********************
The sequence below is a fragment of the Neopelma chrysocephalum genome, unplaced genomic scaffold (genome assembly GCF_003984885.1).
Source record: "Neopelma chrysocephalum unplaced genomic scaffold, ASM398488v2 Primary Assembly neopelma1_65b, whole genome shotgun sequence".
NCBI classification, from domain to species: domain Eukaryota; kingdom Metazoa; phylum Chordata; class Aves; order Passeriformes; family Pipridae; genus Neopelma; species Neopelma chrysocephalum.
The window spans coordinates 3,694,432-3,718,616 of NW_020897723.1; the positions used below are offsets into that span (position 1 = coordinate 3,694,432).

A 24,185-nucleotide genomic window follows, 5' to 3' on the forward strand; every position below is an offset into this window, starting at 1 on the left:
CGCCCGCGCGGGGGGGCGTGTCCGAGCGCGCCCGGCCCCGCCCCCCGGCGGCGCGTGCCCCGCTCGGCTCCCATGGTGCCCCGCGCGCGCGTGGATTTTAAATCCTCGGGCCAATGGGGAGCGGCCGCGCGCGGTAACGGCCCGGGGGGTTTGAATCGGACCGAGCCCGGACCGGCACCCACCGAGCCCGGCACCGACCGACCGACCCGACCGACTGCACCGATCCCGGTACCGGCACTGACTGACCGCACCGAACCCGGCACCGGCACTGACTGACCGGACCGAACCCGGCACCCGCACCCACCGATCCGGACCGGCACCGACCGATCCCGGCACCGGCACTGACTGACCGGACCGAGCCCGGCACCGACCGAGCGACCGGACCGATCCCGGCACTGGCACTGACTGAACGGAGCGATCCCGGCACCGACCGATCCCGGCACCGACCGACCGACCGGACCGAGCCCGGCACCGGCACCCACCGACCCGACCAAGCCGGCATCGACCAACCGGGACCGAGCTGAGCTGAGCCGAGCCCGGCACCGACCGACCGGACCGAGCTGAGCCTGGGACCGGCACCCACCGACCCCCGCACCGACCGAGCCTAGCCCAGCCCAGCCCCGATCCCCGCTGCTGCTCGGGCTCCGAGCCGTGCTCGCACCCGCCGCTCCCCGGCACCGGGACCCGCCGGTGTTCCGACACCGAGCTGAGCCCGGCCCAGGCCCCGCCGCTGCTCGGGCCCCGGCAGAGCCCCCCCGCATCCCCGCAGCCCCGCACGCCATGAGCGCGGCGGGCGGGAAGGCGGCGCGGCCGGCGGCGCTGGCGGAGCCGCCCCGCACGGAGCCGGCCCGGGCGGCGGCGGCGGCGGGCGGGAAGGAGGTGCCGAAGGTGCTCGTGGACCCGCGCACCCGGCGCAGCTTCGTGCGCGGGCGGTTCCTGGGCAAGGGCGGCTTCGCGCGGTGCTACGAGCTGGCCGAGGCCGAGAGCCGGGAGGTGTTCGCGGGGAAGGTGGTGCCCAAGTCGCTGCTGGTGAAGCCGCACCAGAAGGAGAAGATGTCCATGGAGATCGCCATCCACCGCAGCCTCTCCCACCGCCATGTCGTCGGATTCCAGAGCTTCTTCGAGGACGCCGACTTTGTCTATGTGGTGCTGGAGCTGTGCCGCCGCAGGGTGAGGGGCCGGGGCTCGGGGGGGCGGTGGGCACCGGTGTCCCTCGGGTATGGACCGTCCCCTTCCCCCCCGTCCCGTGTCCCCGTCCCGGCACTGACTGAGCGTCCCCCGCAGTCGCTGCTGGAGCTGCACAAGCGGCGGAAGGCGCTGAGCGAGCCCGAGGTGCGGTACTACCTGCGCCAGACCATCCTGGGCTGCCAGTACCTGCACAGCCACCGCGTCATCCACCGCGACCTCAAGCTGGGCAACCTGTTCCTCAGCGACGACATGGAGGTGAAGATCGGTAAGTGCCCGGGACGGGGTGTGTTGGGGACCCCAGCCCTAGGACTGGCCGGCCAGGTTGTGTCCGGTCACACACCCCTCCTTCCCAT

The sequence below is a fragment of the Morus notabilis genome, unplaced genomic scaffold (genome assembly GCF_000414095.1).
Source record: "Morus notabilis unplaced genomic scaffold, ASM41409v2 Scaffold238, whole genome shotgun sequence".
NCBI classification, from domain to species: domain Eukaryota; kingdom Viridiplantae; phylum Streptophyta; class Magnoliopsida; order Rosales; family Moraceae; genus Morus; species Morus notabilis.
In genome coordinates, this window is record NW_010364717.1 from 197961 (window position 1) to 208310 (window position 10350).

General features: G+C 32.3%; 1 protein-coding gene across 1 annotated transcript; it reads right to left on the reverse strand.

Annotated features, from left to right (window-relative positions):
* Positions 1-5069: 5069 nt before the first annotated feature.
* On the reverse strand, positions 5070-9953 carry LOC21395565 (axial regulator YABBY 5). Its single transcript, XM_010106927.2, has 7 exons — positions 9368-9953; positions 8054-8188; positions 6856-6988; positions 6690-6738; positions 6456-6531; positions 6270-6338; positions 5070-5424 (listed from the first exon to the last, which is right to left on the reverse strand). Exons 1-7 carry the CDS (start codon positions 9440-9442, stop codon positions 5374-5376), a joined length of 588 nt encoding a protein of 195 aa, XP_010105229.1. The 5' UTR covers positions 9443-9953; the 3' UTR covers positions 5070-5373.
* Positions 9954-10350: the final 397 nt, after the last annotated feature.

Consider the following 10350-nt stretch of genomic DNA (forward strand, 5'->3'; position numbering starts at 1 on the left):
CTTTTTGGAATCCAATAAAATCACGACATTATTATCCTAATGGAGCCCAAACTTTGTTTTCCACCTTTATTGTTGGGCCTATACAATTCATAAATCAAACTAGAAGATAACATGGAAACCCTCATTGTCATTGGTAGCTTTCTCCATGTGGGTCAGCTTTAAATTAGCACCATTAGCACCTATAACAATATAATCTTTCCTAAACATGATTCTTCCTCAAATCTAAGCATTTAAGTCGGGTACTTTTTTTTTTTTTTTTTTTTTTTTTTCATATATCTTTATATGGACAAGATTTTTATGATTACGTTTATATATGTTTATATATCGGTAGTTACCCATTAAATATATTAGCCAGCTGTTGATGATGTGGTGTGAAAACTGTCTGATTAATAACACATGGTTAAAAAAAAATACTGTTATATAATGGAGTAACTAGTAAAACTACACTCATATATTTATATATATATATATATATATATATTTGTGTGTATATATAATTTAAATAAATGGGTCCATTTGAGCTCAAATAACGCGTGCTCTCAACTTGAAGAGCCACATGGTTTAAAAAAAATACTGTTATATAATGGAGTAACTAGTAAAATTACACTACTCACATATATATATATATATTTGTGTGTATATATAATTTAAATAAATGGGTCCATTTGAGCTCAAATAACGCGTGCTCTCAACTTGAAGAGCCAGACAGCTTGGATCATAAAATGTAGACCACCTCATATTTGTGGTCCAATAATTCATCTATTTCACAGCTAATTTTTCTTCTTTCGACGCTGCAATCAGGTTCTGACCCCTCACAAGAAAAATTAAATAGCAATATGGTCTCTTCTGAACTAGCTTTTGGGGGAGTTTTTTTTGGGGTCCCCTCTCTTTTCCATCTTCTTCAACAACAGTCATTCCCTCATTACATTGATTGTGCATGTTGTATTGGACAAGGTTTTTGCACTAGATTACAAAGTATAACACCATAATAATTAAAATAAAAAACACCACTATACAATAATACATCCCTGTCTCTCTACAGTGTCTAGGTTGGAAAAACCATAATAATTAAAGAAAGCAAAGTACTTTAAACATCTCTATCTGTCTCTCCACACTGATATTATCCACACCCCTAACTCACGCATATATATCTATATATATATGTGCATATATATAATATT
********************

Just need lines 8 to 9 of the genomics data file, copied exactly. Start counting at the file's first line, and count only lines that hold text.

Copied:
Source record: "Morus notabilis unplaced genomic scaffold, ASM41409v2 Scaffold238, whole genome shotgun sequence".
NCBI classification, from domain to species: domain Eukaryota; kingdom Viridiplantae; phylum Streptophyta; class Magnoliopsida; order Rosales; family Moraceae; genus Morus; species Morus notabilis.